Misdiagnoses Common (Per WSJ)

Tom Emerick

Posted 1/17/12 on Cracking Health Costs

Good article in the WSJ by Laura Landro called “What if the Doctor Is Wrong”, corroborates what I’ve been saying all along.  A large number of patients are seriously misdiagnosed.  Click here to read the article.

As with my last post about USA Today covering how most of the money in a health plans is spent by very few members, I’m very pleased the WSJ is covering the serious problem with how large numbers of patients are diagnosed, or should I saymisdaignosed.

Per Landro’s story: “Evidence is mounting that second opinions—particularly on radiology images and pathology slides from biopsies—can lead to significant changes in a patient’s diagnosis or in recommendations for treating a disease. Some malignancies, including lymphomas and rare cancers of the thyroid and salivary glands, are notoriously tricky to diagnose correctly; test results can be inconclusive or return false results.”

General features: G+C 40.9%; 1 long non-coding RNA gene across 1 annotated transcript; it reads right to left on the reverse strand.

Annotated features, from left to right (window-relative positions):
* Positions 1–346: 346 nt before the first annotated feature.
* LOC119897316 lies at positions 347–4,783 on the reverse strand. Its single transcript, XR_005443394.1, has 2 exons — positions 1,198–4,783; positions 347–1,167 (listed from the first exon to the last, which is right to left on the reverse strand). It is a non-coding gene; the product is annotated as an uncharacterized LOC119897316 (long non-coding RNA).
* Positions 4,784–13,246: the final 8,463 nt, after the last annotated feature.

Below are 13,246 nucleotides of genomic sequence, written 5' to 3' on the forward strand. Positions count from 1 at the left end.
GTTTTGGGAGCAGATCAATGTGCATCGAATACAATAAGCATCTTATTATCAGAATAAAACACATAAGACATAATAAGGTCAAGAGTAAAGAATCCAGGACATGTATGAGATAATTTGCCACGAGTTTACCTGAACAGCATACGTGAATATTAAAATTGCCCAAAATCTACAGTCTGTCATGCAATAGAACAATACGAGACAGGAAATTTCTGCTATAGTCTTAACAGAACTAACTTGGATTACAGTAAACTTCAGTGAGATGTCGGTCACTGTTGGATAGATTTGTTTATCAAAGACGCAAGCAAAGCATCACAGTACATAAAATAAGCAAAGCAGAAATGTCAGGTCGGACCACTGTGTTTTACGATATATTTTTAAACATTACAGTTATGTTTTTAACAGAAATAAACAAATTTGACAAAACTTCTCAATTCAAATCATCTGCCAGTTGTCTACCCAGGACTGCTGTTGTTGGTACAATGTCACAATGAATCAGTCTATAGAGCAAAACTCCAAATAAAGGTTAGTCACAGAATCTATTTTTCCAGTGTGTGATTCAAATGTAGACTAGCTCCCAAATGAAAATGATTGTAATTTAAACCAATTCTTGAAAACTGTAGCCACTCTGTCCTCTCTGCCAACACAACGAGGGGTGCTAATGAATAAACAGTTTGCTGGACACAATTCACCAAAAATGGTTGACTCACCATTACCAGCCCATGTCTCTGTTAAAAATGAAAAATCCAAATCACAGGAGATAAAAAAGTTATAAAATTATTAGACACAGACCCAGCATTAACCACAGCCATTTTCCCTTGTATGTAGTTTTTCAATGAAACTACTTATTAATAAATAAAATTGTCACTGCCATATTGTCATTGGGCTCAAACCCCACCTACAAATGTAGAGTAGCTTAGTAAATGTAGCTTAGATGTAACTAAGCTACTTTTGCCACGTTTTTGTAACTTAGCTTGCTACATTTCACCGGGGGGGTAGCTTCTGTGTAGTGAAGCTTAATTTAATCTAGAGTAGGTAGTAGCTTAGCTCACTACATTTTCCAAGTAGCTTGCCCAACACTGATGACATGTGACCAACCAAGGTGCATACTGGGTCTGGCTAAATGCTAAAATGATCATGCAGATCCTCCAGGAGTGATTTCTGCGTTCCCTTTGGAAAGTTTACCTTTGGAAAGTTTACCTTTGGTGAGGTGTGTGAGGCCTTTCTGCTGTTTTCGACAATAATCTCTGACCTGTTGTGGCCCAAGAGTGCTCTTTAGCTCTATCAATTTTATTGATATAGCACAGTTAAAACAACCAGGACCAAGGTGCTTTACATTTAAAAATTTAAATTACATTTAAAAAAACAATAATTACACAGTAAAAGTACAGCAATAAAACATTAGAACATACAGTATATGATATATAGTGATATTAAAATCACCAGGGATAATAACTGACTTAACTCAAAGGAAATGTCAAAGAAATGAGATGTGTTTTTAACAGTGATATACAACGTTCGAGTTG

As many as 25% of patients with some kinds of cancer have been misdiagnosed. (I believe the number is actually higher than that.)  Moreover, “After a decade of annual mammograms, more than half of women will receive at least one false positive recall on a breast-cancer screening, a recent study found.”

This is a train wreck occurring in slow motion.  Benefit executives take note.  Your plans are wasting huge dollars paying for wasteful treatments caused by bad diagnoses.  The time for action is now.

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